“In Brazil, when a poor man steals, he goes to prison – when a rich man steals, he becomes a minister”

The words of Luíz Inácio Lula da Silva in 1988. And how prophetic they now seem on a day when the former president returns to government, set to serve in current premiere Dilma Rousseff’s cabinet as her new Chief-of-Staff.

The move comes as Ms. Rousseff’s position appears increasingly beleaguered. Amidst swirling allegations of corruption, the last week has seen the country inundated by protests that took millions of ordinary Brazilians out onto the streets calling for her resignation, while rumblings of dissatisfaction emanated from the PMBD, the coalition partners of her ruling Workers’ Party (PT).

All this suggests patience is running out in the country’s corridors of power as well as the streets of its cities. And such a rare and potent mixture of popular pressure and political will, especially when splattered on a canvas of a deepening recession and tightening public budgets, might just see those much-talked-about impeachment proceedings gather critical momentum.

The hope, therefore – at least in PT circles – must be that Lula’s appointment will shore up the crumbling Rousseff administration. On the one hand, his common touch and residual popularity with the Brazilian people may well rub off on an incumbent president whose own approval ratings have struggled to limp into double figures. On the other, his political gravitas and background in the deal-breaking world of union politics may be of more tangible value to a ruling party that needs all the allies it can lay its hands on.

This is not to say that Lula’s appointment is a win-win. His arrival in cabinet is likely to herald a change of policy, with a tack to the left to match the ex-president’s political persuasions very much on the cards. And feathers have already been ruffled, with the head of the Central Bank, Alexandre Tombini, signalling his readiness to step down, news that saw the Real slide 2% against the Dollar.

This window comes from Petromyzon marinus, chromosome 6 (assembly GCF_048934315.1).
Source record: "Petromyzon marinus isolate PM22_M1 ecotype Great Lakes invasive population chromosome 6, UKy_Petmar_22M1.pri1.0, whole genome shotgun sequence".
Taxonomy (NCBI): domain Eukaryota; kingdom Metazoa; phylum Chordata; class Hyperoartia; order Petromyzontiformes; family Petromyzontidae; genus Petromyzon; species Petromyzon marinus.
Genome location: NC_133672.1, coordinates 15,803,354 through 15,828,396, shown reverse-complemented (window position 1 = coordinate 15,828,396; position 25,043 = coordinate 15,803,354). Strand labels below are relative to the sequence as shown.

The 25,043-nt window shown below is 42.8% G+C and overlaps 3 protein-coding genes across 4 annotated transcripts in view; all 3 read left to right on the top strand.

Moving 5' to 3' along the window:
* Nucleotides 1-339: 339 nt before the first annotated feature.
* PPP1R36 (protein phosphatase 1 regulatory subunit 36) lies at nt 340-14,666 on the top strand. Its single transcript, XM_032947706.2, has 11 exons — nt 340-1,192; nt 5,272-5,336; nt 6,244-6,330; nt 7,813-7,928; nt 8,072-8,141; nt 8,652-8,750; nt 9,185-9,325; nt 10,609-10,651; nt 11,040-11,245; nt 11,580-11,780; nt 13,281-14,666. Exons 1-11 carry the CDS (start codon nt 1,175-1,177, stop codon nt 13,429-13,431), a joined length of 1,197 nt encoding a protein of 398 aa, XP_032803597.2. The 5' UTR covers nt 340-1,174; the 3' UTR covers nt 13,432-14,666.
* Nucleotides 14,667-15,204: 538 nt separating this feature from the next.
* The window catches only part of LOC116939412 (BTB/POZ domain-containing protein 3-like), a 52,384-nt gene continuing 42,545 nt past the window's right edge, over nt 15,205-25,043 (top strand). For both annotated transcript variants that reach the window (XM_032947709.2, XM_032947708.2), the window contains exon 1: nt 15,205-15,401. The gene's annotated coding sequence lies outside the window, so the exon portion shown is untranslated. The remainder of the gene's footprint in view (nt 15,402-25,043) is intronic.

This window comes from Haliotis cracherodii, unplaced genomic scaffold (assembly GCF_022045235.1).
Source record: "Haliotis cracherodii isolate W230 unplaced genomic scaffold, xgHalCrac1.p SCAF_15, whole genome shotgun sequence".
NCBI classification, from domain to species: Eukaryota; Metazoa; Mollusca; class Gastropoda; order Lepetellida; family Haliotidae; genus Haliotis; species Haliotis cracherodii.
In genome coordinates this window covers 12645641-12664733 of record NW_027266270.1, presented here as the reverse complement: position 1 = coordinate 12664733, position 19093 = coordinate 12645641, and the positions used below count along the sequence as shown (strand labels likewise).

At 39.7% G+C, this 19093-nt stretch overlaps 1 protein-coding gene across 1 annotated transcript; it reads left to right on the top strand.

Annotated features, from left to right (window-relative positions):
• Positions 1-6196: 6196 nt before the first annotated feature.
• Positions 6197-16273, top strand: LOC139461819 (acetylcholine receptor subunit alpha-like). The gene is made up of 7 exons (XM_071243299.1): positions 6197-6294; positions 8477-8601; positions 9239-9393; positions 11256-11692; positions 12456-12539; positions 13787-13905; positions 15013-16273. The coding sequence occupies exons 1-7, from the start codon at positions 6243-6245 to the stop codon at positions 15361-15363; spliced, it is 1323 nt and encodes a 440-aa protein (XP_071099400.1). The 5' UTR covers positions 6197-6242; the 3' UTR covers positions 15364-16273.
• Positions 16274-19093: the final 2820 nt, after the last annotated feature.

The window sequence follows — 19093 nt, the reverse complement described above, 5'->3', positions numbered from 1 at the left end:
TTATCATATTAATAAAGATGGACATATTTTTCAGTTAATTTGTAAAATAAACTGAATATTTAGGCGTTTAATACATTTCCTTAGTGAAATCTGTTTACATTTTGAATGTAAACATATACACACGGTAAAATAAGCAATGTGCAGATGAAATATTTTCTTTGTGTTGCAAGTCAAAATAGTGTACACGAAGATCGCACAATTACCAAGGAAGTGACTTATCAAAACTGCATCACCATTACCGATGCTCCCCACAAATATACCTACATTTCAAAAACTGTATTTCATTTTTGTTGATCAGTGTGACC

However, there is one further – and not-insignificant – advantage in bringing the PT strongman to the governmental table. By happy coincidence, the appointment puts Lula beyond the reach of the federal investigation into corruption at state oil firm Petrobras, an investigation that only last week charged him with money laundering and misrepresentation of assets (as reported below). As a serving minister, Lula is now answerable only to the Supreme Court and, as luck would have it, 8 of its 11 serving members were nominated either by Lula himself or by his protégé, a certain Ms. Dilma Rousseff. While of course there is no suggestion of impending impropriety in Brazil’s highest court, it is perfectly reasonable to assume that they may be more susceptible to political persuasion than Sérgio Moro, the magistrate-cum-bloodhound leading the federal probe, who briefly detained Lula last week.

So, in an uncharacteristically shrewd move, Dilma Rousseff has endeavoured to kill two birds with one stone: bolstering her own position in government by bringing on-board a man with a wealth of political prestige and acumen, whilst simultaneously salvaging the reputation of the her party’s only truly talismanic figure.

Yet, it is difficult to observe this latest twist in Brazil’s current political troubles without appreciating the rather bitter irony in Lula’s 1988 declaration. Little can he have imagined that he might be alluding to his future self.

UPDATE  18/3/16: A twist in the twist, and how quickly things change in this tangled web of intrigue.

Mere minutes after the swearing-in ceremony in Brasilia, Lula’s appointment to the cabinet was blocked by federal judge Itagiba Catta Preta Neto on the grounds that it obstructed the “free exercise” of justice. But now, that injunction has itself been overturned by another federal court, clearing the way for Lula to take his seat at the table.

While the judiciary wages war with itself, Ms. Rousseff’s plan has been rumbled. Freshly-released transcripts of a tapped phone conversation between Lula and Dilma suggest the president brought her mentor back into government precisely to shield him from corruption charges. The revelations have prompted howls of outrage and even larger popular protests are expected over the weekend.  

By their own admission, even the House of Cards writing team couldn’t make this up.

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